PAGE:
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Silver and Health

As mentioned above in the MINING.COM article, there is a vast amount of scientific literature and applications for silver in the health field.  People can currently buy garments and sheets made with silver.  (One can get the stink out of socks)

Here is a great source of information citing the scientific studies on the topic of health and silver.

https://search.mercola.com/results.aspx?q=silver#stq=silver 

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Price of Gold Fundamental Daily Forecast – Investors Losing Confidence in Impact of Vaccine Rollouts

Gold has nearly retraced the entire break from its November 9 top at $1973.30. That move was triggered by the news of the vaccine.

10 minutes ago (Jan 04, 2021 2:13 PM GMT)
 
Gold-Bars.jpg?func=cover&q70&width=615
 

Gold futures began the new year with a bang, climbing nearly $50 or more than 2% on Monday, reaching its highest level in nearly two months. Although the U.S. Dollar is trading only marginally lower, gold’s price action suggests buyers are showing a delayed reaction to the recent plunge in the greenback. The fact that the major players are back from holiday also likely contributed to the market’s strength.

At 13:51 GMT, February Comex gold is trading $1945.10, up $50.00 or +2.64%.

Probably the biggest influences on gold prices today are prospects of tougher restrictions to combat a new variant of the coronavirus. The price action also suggests that the euphoria from the rollout of the vaccines is wearing off as the focus now shifts to the new variant.

Furthermore, the rollout isn’t going as smoothly in parts of the world, especially in the United States, where the country fell well short of its goal to vaccinate 20 million people before the end of the year. This is causing concerns that the pandemic in the U.S. will extend well into 2021.

When the vaccines were first announced, gold traders aggressively sold on the notion that the global economy would recover faster. The numbers now cast doubt on that happening, leading investors into gold on the hopes of additional fiscal and monetary stimulus.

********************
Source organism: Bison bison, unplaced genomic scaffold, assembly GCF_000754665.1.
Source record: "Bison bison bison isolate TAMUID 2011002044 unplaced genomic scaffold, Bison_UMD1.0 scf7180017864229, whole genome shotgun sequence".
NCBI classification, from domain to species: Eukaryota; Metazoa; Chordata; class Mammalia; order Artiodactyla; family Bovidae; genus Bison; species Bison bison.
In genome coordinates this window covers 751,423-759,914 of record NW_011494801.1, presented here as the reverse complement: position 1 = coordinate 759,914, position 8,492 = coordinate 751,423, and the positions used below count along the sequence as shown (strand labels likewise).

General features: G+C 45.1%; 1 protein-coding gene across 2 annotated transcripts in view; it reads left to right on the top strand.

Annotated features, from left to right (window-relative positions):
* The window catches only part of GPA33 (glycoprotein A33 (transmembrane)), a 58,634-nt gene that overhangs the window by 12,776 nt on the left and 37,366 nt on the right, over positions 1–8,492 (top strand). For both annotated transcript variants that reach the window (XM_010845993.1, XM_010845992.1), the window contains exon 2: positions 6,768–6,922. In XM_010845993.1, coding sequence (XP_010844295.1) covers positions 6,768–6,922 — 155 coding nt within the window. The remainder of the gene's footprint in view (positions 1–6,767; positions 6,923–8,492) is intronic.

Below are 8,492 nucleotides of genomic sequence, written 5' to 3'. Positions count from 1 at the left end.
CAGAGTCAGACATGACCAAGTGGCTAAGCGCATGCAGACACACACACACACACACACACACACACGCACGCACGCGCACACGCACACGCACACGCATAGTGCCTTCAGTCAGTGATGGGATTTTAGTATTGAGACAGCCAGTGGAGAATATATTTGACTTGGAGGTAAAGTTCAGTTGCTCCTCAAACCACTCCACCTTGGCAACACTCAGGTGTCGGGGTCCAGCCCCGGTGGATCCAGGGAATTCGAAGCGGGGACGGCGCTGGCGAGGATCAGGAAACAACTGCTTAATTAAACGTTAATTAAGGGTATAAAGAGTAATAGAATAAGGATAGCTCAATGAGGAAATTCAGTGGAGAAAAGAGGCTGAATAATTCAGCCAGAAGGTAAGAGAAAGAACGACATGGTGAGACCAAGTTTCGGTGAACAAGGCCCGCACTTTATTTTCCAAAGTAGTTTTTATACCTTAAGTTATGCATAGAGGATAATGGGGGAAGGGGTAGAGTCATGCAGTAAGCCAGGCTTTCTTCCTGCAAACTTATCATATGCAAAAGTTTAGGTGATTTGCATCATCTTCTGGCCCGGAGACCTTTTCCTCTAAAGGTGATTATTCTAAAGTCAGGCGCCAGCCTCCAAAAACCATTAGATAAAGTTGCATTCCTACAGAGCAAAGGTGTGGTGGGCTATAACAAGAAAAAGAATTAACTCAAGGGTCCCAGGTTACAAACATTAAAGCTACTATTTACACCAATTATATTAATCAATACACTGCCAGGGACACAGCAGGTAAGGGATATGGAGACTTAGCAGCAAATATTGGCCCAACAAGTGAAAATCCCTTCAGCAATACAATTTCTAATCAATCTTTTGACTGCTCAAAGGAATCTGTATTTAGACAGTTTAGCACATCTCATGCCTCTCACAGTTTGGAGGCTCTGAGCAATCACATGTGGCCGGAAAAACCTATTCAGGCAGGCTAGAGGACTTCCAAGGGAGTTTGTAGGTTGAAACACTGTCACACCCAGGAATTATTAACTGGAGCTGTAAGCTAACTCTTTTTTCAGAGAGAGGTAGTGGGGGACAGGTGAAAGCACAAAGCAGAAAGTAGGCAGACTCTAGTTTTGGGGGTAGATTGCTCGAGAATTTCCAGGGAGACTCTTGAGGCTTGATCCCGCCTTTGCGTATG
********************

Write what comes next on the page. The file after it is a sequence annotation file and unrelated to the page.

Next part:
Traders could also be betting on a Democratic sweep in Tuesday’s run-off elections in the U.S. state of Georgia, which will decide which party controls the Senate.

“The chances of the Democrats winning both seats have increased late. This would make it easier for newly elected U.S. President Biden to push through his planned expansionary fiscal policy,” Commerzbank said in a note.

Daily Forecast

I think the potentially stricter curbs in Britain and Japan are providing the most support for gold prices on Monday although they have not dampened demand for higher risk assets.

The Japanese government said on Monday it was considering declaring a state of emergency in and around Tokyo as coronavirus cases climb. I think it’s going to be easier for other countries to make similar moves if Japan follows through with its threat.

Furthermore, I also believe that President-elect Joe Biden will have to seriously consider shutting down parts of the county in order to stem the spread of the virus instead of just throwing money after the problem.

Gold has nearly retraced the entire break from its November 9 top at $1973.30. That move was triggered by the news of the vaccine. A trade through this level will suggest that gold investors have lost confidence in the government’s ability to slow the spread of the virus through vaccinations.

For a look at all of today’s economic events, check out our economic calendar.

LIVE CHART - https://tradingeconomics.com/commodity/gold